Cambodia has agreed “in principle” to accept asylum-seekers bound for Australia, an official says, despite controversy at the prospect of refugees being “dumped” in one of Asia’s poorest nations.
A senior Cambodian foreign ministry official said that no firm deal had been reached but that the kingdom was open to taking in migrants intercepted en route to Australia.
“In general, the government has agreed in principle,” Ouch Borith told reporters on Tuesday, adding that the Cambodian authorities were still studying the proposal.
“Agreeing in principle means that we are considering it and we will do it in accordance with international standards,” he said.
Immigration Minister Scott Morrison made an unannounced visit to Cambodia earlier this month, raising speculation that Phnom Penh would join Papua New Guinea and Nauru in helping resettle asylum-seekers.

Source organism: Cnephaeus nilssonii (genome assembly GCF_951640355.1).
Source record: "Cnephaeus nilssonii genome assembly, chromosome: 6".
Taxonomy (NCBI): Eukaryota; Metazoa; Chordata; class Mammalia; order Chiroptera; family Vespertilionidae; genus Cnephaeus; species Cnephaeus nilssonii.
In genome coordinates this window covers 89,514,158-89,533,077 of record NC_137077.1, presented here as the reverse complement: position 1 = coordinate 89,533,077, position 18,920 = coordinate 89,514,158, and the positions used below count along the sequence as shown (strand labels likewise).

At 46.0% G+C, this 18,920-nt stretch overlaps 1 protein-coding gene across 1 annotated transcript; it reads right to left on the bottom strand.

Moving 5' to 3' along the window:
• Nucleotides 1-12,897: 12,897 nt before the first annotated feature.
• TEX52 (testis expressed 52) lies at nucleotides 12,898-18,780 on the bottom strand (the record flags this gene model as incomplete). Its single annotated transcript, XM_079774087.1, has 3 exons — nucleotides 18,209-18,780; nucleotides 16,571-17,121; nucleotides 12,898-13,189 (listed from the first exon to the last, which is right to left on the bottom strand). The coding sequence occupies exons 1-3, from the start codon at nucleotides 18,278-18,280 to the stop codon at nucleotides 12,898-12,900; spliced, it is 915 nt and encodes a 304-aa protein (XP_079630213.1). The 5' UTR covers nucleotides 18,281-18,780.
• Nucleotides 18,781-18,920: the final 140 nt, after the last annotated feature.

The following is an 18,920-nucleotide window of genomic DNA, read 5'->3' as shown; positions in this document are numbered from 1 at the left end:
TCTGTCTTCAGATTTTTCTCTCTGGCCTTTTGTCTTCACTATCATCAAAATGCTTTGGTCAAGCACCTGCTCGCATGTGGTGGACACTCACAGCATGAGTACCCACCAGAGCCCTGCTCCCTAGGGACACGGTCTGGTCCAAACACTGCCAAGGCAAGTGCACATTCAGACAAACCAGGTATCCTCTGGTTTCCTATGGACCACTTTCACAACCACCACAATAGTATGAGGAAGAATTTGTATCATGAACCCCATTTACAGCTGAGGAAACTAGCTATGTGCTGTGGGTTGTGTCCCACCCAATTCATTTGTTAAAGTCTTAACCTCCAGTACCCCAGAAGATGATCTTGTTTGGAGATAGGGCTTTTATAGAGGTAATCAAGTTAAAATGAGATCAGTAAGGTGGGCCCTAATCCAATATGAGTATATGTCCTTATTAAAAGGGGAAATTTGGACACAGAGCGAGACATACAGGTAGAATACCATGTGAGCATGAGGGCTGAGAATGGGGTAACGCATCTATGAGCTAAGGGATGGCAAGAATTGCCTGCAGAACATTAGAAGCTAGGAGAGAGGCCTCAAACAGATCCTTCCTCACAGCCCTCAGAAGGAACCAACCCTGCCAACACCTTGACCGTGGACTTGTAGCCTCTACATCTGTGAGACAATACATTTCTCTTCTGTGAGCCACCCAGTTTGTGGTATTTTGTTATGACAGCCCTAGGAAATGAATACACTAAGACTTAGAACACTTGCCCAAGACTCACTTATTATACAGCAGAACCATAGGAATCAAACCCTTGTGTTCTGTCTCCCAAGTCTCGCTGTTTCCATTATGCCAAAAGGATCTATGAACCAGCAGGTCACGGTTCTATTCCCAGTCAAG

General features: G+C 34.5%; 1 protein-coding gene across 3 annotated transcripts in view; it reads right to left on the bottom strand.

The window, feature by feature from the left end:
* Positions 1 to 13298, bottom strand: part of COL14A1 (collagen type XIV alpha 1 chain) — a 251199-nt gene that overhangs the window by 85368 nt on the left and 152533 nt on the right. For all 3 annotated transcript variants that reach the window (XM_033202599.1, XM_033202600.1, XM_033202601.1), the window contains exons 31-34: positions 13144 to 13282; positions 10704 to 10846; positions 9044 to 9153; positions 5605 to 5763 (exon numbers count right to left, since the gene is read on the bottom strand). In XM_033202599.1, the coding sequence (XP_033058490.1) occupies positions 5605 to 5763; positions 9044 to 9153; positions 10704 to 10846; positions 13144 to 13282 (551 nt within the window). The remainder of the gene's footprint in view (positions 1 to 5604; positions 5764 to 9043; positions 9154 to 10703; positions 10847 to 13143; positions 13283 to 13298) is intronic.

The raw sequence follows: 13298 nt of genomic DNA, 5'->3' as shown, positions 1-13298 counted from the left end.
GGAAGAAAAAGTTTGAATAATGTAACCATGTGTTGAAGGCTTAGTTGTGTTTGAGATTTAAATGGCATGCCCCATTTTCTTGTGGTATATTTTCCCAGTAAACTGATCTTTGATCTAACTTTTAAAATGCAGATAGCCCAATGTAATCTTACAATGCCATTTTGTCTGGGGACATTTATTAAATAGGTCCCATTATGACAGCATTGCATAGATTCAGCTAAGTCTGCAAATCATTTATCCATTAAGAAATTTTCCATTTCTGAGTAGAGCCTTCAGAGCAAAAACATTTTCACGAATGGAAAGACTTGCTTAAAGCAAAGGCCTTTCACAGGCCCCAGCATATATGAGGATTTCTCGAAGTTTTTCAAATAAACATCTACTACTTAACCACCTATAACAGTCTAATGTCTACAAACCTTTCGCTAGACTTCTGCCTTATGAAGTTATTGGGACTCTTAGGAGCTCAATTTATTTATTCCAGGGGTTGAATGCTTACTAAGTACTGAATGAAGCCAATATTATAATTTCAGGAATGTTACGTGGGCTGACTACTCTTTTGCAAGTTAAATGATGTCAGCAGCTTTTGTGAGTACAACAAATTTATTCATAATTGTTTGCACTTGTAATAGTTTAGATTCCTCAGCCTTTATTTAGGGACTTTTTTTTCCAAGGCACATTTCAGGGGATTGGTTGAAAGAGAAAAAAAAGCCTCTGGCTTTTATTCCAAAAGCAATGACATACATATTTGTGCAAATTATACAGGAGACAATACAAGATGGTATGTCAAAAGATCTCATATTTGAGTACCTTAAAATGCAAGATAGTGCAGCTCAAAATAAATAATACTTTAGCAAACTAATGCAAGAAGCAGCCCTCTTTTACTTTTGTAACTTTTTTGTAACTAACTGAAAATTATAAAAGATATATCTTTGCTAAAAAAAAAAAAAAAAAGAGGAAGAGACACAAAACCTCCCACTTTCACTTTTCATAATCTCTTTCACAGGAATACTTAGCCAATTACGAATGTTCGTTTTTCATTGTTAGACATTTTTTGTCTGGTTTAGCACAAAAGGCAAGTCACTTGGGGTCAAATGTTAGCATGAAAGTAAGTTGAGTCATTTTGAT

Canberra has adopted a hardline policy against asylum-seekers arriving on unauthorised boats as it seeks to control its maritime borders and prevent would-be refugees from drowning at sea.
Under the policy, boat-people have been sent to camps on remote Nauru and Papua New Guinea’s Manus Island in the Pacific for processing and denied resettlement in Australia.
Visiting UN rights envoy Flavia Pansieri declined to comment on the tentative agreement after talks with Ouch Borith because the details were still unclear, but she offered a general pledge of assistance if needed.
“What we think is important is to note that Cambodia is well aware of its international commitment to human rights standards, keen to abide by them and to the extent there is any need for co-operation, we stand ready to provide support to ensure that standards are met,” she added.
Cambodia’s strongman Prime Minister Hun Sen is regularly accused of ignoring human rights and suppressing political dissent.